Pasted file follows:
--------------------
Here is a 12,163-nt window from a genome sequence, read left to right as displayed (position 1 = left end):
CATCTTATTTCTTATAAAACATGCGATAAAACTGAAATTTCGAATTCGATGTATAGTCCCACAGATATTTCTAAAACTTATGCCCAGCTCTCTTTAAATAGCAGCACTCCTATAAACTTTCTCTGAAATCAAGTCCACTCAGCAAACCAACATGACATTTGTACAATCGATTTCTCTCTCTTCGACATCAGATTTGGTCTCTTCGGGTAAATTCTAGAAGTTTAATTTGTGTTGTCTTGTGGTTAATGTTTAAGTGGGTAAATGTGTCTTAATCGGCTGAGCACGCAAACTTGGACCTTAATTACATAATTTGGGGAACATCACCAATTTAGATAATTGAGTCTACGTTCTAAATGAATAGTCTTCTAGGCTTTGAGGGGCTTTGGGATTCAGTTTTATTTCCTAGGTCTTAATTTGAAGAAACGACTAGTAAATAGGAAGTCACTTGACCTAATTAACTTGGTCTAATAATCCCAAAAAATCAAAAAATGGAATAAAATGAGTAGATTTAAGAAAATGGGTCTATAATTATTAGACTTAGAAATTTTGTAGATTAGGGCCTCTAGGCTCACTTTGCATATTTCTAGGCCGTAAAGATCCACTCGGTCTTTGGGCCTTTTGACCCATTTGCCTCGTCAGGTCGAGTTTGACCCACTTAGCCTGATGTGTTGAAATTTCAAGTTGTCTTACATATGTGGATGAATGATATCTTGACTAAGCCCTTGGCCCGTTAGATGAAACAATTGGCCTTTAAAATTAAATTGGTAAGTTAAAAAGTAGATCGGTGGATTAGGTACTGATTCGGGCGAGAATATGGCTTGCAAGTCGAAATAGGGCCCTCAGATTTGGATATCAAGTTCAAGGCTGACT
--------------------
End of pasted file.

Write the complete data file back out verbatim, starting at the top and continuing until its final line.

Here is a 12,163-nt window from a genome sequence, read left to right as displayed (position 1 = left end):
CATCTTATTTCTTATAAAACATGCGATAAAACTGAAATTTCGAATTCGATGTATAGTCCCACAGATATTTCTAAAACTTATGCCCAGCTCTCTTTAAATAGCAGCACTCCTATAAACTTTCTCTGAAATCAAGTCCACTCAGCAAACCAACATGACATTTGTACAATCGATTTCTCTCTCTTCGACATCAGATTTGGTCTCTTCGGGTAAATTCTAGAAGTTTAATTTGTGTTGTCTTGTGGTTAATGTTTAAGTGGGTAAATGTGTCTTAATCGGCTGAGCACGCAAACTTGGACCTTAATTACATAATTTGGGGAACATCACCAATTTAGATAATTGAGTCTACGTTCTAAATGAATAGTCTTCTAGGCTTTGAGGGGCTTTGGGATTCAGTTTTATTTCCTAGGTCTTAATTTGAAGAAACGACTAGTAAATAGGAAGTCACTTGACCTAATTAACTTGGTCTAATAATCCCAAAAAATCAAAAAATGGAATAAAATGAGTAGATTTAAGAAAATGGGTCTATAATTATTAGACTTAGAAATTTTGTAGATTAGGGCCTCTAGGCTCACTTTGCATATTTCTAGGCCGTAAAGATCCACTCGGTCTTTGGGCCTTTTGACCCATTTGCCTCGTCAGGTCGAGTTTGACCCACTTAGCCTGATGTGTTGAAATTTCAAGTTGTCTTACATATGTGGATGAATGATATCTTGACTAAGCCCTTGGCCCGTTAGATGAAACAATTGGCCTTTAAAATTAAATTGGTAAGTTAAAAAGTAGATCGGTGGATTAGGTACTGATTCGGGCGAGAATATGGCTTGCAAGTCGAAATAGGGCCCTCAGATTTGGATATCAAGTTCAAGGCTGACT